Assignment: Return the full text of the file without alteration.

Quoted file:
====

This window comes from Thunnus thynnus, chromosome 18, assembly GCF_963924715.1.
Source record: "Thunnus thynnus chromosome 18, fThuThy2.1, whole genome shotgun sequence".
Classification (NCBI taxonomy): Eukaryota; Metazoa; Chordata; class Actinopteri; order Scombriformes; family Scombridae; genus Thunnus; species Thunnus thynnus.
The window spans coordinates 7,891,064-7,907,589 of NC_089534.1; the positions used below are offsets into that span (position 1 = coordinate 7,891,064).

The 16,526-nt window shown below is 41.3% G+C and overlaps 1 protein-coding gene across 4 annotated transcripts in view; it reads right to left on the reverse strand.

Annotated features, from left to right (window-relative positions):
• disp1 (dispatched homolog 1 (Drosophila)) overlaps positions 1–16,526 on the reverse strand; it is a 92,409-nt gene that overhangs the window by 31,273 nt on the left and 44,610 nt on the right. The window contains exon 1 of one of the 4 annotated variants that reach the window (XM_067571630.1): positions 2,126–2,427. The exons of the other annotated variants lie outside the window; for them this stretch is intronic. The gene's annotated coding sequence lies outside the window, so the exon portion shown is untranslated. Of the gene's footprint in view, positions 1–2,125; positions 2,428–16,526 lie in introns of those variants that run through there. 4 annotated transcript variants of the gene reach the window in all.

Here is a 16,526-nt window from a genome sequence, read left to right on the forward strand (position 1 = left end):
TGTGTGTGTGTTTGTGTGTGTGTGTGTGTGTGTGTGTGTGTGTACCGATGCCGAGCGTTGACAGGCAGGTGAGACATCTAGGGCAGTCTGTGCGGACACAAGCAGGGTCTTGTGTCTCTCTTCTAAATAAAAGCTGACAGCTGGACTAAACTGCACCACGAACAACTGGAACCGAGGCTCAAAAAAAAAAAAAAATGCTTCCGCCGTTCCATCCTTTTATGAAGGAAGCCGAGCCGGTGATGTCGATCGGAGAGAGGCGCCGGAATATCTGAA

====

This window comes from Thunnus thynnus, chromosome 18, assembly GCF_963924715.1.
Source record: "Thunnus thynnus chromosome 18, fThuThy2.1, whole genome shotgun sequence".
Classification (NCBI taxonomy): Eukaryota; Metazoa; Chordata; class Actinopteri; order Scombriformes; family Scombridae; genus Thunnus; species Thunnus thynnus.
The window spans coordinates 7,891,064-7,907,589 of NC_089534.1; the positions used below are offsets into that span (position 1 = coordinate 7,891,064).

The 16,526-nt window shown below is 41.3% G+C and overlaps 1 protein-coding gene across 4 annotated transcripts in view; it reads right to left on the reverse strand.

Annotated features, from left to right (window-relative positions):
• disp1 (dispatched homolog 1 (Drosophila)) overlaps positions 1–16,526 on the reverse strand; it is a 92,409-nt gene that overhangs the window by 31,273 nt on the left and 44,610 nt on the right. The window contains exon 1 of one of the 4 annotated variants that reach the window (XM_067571630.1): positions 2,126–2,427. The exons of the other annotated variants lie outside the window; for them this stretch is intronic. The gene's annotated coding sequence lies outside the window, so the exon portion shown is untranslated. Of the gene's footprint in view, positions 1–2,125; positions 2,428–16,526 lie in introns of those variants that run through there. 4 annotated transcript variants of the gene reach the window in all.

Here is a 16,526-nt window from a genome sequence, read left to right on the forward strand (position 1 = left end):
TGTGTGTGTGTTTGTGTGTGTGTGTGTGTGTGTGTGTGTGTGTACCGATGCCGAGCGTTGACAGGCAGGTGAGACATCTAGGGCAGTCTGTGCGGACACAAGCAGGGTCTTGTGTCTCTCTTCTAAATAAAAGCTGACAGCTGGACTAAACTGCACCACGAACAACTGGAACCGAGGCTCAAAAAAAAAAAAAAATGCTTCCGCCGTTCCATCCTTTTATGAAGGAAGCCGAGCCGGTGATGTCGATCGGAGAGAGGCGCCGGAATATCTGAA